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Textile Made New: Patricia Miranda’s Featured Art Exhibit

Written by: T Kinkley, Art and Culture Writer


Statue displaying Patricia Artwork in the Olin art gallery. ( Courtesy: Regan Carlson)
APR. 2 – Over the month of March, Olin Fine Arts Center’s art exhibit hosted artist Patricia Miranda. Miranda, for this exhibit, focused on monumental textile sculptures and installations that were built using community stories. Her pieces draw attention, many of them being made out of recycled and repurposed pieces of lace and linen. Many of the bright colors in her work are created by dying lace with cochineal insect dye.  

Miranda first posted her work of dying the fabrics during the pandemic. Due to this, she received and still receives pieces of textile from people all over the world.  

“These donations often arrive with letters, stories, and pictures of the family and maker,” said Miranda in her artist statement that hangs with her work. “I recognized this as a historical community archive, and founded The Lace Archive, an ongoing library of thousands of pieces of donated lace and family histories.”

“These donations often arrive with letters, stories, and pictures of the family and maker,” said Miranda in her artist statement that hangs with her work. “I recognized this as a historical community archive, and founded The Lace Archive, an ongoing library of thousands of pieces of donated lace and family histories.”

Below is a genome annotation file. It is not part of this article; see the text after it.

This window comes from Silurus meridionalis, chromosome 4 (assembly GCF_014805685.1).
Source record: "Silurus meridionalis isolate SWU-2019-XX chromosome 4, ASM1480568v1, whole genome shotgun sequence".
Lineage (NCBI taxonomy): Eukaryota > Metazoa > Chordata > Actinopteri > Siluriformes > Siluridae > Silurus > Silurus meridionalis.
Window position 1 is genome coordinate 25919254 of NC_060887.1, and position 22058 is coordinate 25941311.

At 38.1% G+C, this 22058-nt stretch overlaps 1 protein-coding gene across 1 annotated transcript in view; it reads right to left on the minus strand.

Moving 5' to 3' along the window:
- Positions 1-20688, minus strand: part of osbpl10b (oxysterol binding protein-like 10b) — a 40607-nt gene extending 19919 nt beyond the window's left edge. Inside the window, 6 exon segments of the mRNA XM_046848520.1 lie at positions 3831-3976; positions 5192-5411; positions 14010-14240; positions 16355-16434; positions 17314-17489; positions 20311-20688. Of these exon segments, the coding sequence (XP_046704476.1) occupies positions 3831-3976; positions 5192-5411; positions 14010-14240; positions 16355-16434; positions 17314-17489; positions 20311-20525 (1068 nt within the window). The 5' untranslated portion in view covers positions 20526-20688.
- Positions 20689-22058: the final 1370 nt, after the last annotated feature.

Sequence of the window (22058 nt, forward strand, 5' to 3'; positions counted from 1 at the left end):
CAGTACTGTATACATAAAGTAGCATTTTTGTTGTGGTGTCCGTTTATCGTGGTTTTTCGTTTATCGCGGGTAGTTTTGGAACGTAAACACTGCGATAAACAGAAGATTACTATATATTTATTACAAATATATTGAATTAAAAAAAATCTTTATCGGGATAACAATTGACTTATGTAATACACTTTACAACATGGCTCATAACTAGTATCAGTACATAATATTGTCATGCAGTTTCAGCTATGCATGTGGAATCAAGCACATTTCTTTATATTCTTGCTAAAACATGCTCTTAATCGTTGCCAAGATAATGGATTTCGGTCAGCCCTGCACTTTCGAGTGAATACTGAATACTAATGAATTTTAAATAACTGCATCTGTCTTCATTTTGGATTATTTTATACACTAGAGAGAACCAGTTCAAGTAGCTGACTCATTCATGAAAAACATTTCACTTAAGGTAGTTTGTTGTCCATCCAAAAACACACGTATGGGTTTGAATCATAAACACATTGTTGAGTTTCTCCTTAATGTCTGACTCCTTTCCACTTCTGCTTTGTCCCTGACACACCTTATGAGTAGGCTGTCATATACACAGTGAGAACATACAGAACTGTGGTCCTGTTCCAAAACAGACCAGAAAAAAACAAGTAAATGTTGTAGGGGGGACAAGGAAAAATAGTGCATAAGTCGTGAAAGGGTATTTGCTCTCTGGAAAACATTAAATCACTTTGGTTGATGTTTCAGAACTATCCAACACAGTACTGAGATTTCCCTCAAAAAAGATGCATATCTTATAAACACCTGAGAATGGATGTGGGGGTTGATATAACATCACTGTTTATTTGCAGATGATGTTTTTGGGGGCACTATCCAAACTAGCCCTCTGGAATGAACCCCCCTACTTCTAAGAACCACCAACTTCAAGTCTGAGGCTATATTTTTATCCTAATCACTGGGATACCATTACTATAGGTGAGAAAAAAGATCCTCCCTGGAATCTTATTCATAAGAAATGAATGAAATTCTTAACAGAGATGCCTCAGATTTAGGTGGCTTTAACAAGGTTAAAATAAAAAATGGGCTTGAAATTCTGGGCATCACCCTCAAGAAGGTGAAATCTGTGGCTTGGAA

Within the gallery, she had eight pieces hanging. Every piece in the gallery included a textile donated piece of some sort, some including other items such as gold, paper clay, and PVC pipes. 
A large art piece centered on the wall created by Patricia displayed in Olin Fine Art Gallery ( Regan Carlson)

The biggest piece in the exhibit, “Where Is the Serene Length,” was created in 2021. It is displayed on the cards that are given out in the Olin Fine Art Center library, as well as being featured on the posters. The piece is made of donated, found, and repurposed vintage textiles, vintage books, muslin, twill tape, thread, pins, steel hoops, wood armature, and PVC pipes. The piece took up a majority of the art gallery, sitting directly in the middle. The rest of her pieces lined the walls.  

Many of Miranda’s other pieces are similar to art forms we are used to seeing. We saw a few framed canvasses and a few unframed as well. There were two pieces that include gold, “Ex-Votos: Graphite” and “Ex-Votos: Glass.” “Ex-Votos: Graphite” features a vintage 22-karat and 13.25-karat gold leaf that had been inherited. “Ex-Votos: Glass” features vintage 22 karats and 23 karats that were similarly inherited.  

Miranda, with the history of lace, believes that the sphere of women’s influence and economic autonomy is intertwined with textile history. Lace has always been important to the history of women, and it has been visible in the connections that surface in Miranda’s project as a whole.  

“This feels urgent in a moment when women's bodies continue to be in peril of legal and social control by governmental and religious institutions and individuals.” 

“This feels urgent in a moment when women's bodies continue to be in peril of legal and social control by governmental and religious institutions and individuals.”
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